Life at the end of the road

November 29, 2021

Sunrise to Sunset :-)

Monday morning now, after 7:00AM and I’m not long up Surprised smile a good night’s sleep on the back of a nice leisurely Sabbath behind me Smile. The forecast for the day is quite grim

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but there no sign of anything untoward just yet. It’s ‘black as the fire back’ outdoors and all I can see is the lights of three fishing boats heading north with the two ‘cats eyes’ of the Storr car park toilets watching over them, and me Smile


My day ahead isn’t really planned out yet, I’m waiting to see what the weather does but it will probably involve waterproofs, in the morning at least. At any rate it’s unlikely to be as satisfying as Sunday was. I was never really into the whole Sabbath thing that gripped Raasay when I arrived here thirty years ago but living where I do it never really affected me. Other than that is people driving up to the North End every Sunday to escape the Sabbath fervour in Inverarish Smile Where hanging washing out was frowned on, the play park was closed and the church was busy.


In my book Sunday was just another day, all days are special and I certainly don’t believe that some Dude created the world in six days and had one day off Smile That was until Willie Eyre started working for me and skippering my boat around 25 years ago. Willie, a native of Raasay certainly didn’t believe in the whole ‘world in six days’ thing either but much to my dismay he wouldn’t work on Sunday. Even if we’d been tied to the pier all week due to weather and Sunday was a pure peach of a day, he wouldn’t come out in the boat.

I gotta say that I wasn’t too pleased with this and would often go out on my own at first. However I soon came round to the idea that Sunday was different, for whatever reason and it is good to have a day off Smile  Willie taught me many things as he expertly skippered my boat but I guess taking it easy on Sunday was the most significant Smile

So when Sunday did arrive Bonzo and I walked along the road to Tarbert and followed Rainey’s wall eastwards. This wall having been built by one of Raasay’s former landlords as a method of keeping his tenants well and truly in their place. Their place being the infertile and rocky ground that is Raasay’s northern extremity. It was a fine morning and the sun had not yet fully risen as we left the road following the wall towards the sea on the eastern side of the island.

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A lone stag eyed us warily in the distance as we followed this reminder of a brutal oppression that was once the norm in these parts.

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Where the stag had more protection than the people, though perhaps not so different when it comes to planning permission right enough Smile Just try building a house or putting up a wind turbine these days and you’ll soon be filling more environmental impact forms and dealing with the RSPB, SNH, SEPA, etc. etc. Perhaps it was easier dealing with a ‘benevolent dictator’ than the wheels of 21st century bureaucracy Smile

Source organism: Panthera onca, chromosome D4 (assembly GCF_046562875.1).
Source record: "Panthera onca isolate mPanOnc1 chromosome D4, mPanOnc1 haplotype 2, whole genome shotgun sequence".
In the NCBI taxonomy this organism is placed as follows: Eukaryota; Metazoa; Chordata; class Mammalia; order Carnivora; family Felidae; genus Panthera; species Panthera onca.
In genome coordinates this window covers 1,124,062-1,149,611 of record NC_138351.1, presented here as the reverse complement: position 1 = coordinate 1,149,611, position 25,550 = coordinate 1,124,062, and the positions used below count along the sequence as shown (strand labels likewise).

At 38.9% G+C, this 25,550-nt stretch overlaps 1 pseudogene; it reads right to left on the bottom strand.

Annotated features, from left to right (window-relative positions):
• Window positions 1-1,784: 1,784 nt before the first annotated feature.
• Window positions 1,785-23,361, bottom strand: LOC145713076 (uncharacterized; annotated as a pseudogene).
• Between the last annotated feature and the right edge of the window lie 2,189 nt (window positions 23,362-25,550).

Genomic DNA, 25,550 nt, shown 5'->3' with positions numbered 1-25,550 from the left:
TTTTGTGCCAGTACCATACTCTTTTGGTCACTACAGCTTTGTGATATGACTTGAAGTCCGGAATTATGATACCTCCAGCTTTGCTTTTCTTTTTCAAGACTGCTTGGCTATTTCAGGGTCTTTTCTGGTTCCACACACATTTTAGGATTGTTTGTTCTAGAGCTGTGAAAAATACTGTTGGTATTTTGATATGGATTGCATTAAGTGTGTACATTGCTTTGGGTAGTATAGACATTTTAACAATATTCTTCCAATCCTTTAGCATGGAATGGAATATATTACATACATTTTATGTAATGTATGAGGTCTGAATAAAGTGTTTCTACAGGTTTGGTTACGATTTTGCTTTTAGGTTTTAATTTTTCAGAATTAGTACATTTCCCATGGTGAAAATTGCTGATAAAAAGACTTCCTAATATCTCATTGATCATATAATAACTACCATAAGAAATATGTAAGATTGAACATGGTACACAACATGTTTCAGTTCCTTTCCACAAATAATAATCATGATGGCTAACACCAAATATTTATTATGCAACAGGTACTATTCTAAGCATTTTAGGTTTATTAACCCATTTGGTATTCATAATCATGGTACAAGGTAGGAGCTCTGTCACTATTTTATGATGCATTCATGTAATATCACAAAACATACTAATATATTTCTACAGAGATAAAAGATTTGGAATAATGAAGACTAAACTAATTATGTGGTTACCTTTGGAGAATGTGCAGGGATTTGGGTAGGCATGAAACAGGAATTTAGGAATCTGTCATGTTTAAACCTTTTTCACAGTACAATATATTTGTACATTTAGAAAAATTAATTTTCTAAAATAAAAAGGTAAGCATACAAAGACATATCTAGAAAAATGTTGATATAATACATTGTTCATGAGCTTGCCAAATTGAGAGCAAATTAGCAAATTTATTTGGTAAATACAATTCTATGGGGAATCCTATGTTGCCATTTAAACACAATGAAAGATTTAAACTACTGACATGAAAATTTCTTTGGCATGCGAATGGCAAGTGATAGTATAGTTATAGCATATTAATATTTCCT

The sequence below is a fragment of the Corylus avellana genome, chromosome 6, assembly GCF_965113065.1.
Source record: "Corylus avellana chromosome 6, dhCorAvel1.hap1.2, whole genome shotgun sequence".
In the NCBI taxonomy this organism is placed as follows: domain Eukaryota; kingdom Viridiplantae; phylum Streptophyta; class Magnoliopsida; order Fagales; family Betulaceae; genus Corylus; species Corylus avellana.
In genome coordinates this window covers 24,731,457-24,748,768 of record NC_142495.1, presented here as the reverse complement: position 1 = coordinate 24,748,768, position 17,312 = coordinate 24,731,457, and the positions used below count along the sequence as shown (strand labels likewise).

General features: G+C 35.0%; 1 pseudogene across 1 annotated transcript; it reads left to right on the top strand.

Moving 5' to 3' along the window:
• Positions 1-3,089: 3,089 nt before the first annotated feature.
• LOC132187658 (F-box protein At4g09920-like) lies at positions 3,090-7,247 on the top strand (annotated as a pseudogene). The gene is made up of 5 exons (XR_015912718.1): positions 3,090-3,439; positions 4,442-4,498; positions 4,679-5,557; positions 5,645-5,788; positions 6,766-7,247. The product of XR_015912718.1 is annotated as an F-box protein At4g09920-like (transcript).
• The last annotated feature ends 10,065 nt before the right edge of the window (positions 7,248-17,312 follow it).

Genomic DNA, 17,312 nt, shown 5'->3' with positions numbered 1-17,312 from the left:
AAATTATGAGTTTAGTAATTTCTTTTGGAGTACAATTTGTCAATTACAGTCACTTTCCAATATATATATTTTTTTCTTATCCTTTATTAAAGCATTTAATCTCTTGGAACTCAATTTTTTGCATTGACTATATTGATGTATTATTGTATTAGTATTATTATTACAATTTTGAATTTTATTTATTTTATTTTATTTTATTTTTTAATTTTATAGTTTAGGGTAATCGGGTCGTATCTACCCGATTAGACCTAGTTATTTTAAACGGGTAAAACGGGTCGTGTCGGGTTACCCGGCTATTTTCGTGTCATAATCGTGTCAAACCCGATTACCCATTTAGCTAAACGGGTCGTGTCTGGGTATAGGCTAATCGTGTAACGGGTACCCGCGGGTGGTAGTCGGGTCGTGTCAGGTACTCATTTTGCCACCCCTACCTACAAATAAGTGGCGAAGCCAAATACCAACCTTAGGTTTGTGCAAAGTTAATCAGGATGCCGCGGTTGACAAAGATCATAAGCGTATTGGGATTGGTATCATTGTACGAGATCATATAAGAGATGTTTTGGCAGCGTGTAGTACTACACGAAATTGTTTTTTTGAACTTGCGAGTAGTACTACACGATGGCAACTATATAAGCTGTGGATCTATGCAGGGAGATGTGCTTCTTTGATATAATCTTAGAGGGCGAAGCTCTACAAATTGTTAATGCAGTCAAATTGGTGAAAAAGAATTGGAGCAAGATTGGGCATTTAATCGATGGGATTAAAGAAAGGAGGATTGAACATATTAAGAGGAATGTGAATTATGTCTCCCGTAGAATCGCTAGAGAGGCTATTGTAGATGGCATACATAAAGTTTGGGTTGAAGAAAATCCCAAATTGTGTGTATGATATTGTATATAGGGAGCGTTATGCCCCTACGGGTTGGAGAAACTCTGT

Anyway we continued eastwards, the wall’s construction becoming noticeably different in character the further east we got.

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The initial double stone construction giving way to a more chaotic but still skilful single stone affair.

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With the sun at last gaining some traction on the day we turned northwards to head overland towards home.

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Finding yet more ruins of past occupation of the land along the way.


A snow covered Dun Caan to the south.

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High above my house a bizarre pile of stones, what is their  significance or were they just a collection of fine building stones left by some mason long ago.

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More walls and ruins.

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Once back home I loaded an IBC into my trailer ready for taking south and then turned my attention towards my Mate’s Land Rover that needed an oil change and a few other bits and bobs. I’m not too obsessive about the Sunday thing Smile it was all very ‘laid back Smile

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He’d brought me a trailer load of wood that needed taking along the track to Torran.


It was a fine afternoon for it


Harris looking much nearer with it’s snow capped hills behind Brother’s Pont on Skye.

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Aye, it was a fine end to the day indeed as the sun went down Smile

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The solar panels at Torran catching the last rays of the sun as evening wore on, think it was only 3:00PM Sad smile

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